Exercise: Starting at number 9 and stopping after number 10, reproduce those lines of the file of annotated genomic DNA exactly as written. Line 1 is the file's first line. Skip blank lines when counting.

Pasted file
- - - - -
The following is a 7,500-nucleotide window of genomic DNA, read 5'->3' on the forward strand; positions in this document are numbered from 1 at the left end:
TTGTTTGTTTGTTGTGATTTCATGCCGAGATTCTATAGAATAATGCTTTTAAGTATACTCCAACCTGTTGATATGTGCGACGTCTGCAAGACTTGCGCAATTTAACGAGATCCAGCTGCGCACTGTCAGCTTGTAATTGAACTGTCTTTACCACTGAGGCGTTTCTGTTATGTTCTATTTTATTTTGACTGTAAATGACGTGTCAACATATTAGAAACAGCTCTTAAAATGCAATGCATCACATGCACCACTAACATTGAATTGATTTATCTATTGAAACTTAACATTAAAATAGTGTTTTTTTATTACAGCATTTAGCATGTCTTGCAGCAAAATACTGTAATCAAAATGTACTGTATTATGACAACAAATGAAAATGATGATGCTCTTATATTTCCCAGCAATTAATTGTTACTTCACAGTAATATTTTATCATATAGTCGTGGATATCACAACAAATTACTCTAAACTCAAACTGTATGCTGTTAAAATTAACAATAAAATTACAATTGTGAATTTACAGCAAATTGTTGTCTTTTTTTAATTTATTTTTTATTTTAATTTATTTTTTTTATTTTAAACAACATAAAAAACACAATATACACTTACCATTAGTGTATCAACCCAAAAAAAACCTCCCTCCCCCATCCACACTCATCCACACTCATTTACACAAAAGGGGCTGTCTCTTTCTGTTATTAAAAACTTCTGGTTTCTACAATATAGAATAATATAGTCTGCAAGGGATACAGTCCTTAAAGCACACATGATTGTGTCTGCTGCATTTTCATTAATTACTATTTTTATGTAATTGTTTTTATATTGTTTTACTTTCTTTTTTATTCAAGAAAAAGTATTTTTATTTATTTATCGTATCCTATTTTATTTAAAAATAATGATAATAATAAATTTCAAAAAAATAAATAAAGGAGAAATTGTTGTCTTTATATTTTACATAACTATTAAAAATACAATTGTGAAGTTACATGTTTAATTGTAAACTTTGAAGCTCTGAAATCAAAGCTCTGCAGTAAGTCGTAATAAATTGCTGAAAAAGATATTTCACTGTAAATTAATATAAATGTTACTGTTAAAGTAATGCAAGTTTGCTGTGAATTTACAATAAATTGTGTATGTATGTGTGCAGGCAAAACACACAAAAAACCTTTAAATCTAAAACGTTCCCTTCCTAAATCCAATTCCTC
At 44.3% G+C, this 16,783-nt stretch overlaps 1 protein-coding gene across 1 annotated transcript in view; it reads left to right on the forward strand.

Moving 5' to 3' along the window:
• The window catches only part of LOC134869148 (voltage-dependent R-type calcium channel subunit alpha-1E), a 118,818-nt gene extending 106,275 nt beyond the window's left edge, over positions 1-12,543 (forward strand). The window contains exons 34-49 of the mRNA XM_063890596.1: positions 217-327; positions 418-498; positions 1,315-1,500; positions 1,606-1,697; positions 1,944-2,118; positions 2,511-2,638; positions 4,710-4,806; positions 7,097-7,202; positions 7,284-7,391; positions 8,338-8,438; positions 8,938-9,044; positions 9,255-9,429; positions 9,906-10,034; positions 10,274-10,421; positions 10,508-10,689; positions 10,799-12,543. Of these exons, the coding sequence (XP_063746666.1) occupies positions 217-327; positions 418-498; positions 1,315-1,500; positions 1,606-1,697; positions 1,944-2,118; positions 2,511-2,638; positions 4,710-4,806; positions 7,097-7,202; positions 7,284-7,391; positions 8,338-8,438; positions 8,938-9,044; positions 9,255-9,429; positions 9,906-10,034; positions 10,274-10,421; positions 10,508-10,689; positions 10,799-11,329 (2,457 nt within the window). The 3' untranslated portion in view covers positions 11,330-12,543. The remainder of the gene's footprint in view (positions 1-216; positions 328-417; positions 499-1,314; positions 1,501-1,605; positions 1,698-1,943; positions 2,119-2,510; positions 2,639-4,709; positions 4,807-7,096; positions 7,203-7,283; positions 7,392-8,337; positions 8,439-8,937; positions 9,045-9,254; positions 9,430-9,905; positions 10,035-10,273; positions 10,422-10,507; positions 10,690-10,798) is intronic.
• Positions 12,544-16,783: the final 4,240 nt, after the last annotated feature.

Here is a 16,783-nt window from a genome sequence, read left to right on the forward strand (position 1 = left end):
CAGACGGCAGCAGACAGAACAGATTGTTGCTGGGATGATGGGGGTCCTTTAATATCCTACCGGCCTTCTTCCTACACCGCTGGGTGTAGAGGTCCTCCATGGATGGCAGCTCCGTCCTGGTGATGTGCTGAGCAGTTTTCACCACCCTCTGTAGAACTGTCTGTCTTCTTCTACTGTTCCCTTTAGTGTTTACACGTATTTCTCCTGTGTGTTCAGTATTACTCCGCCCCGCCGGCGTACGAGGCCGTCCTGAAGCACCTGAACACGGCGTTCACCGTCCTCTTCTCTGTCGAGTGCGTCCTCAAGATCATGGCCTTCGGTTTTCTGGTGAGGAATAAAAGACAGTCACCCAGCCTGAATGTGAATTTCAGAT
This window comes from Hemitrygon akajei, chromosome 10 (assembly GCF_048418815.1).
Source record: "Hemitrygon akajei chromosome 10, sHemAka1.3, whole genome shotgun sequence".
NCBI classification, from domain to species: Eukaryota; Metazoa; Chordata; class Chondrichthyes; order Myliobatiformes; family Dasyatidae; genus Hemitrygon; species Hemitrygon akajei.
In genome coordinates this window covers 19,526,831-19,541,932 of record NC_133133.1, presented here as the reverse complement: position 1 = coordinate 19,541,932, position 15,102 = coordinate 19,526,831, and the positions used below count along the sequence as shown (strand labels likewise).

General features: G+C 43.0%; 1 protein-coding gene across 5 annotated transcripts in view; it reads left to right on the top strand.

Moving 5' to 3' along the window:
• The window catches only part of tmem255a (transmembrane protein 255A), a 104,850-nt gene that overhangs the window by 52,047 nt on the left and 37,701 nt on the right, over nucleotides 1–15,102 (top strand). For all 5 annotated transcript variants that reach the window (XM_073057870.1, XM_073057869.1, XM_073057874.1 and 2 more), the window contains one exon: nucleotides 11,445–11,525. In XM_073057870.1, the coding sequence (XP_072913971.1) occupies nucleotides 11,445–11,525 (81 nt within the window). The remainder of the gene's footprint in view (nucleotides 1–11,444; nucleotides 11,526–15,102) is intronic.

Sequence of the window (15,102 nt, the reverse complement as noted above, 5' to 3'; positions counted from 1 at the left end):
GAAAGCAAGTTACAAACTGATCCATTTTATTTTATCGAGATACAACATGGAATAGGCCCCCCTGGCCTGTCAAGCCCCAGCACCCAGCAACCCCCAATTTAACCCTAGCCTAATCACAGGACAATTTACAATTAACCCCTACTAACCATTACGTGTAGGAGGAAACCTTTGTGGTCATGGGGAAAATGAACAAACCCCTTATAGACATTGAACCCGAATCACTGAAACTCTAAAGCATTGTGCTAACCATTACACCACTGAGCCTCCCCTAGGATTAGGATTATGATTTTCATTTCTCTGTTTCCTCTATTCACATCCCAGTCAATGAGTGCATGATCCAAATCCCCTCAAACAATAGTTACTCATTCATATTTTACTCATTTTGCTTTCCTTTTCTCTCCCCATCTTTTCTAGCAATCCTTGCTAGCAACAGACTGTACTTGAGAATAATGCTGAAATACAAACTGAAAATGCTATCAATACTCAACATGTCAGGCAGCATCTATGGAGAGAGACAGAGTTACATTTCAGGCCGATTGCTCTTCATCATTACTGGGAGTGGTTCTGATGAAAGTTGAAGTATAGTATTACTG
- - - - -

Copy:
This window comes from Hemitrygon akajei, chromosome 10 (assembly GCF_048418815.1).
Source record: "Hemitrygon akajei chromosome 10, sHemAka1.3, whole genome shotgun sequence".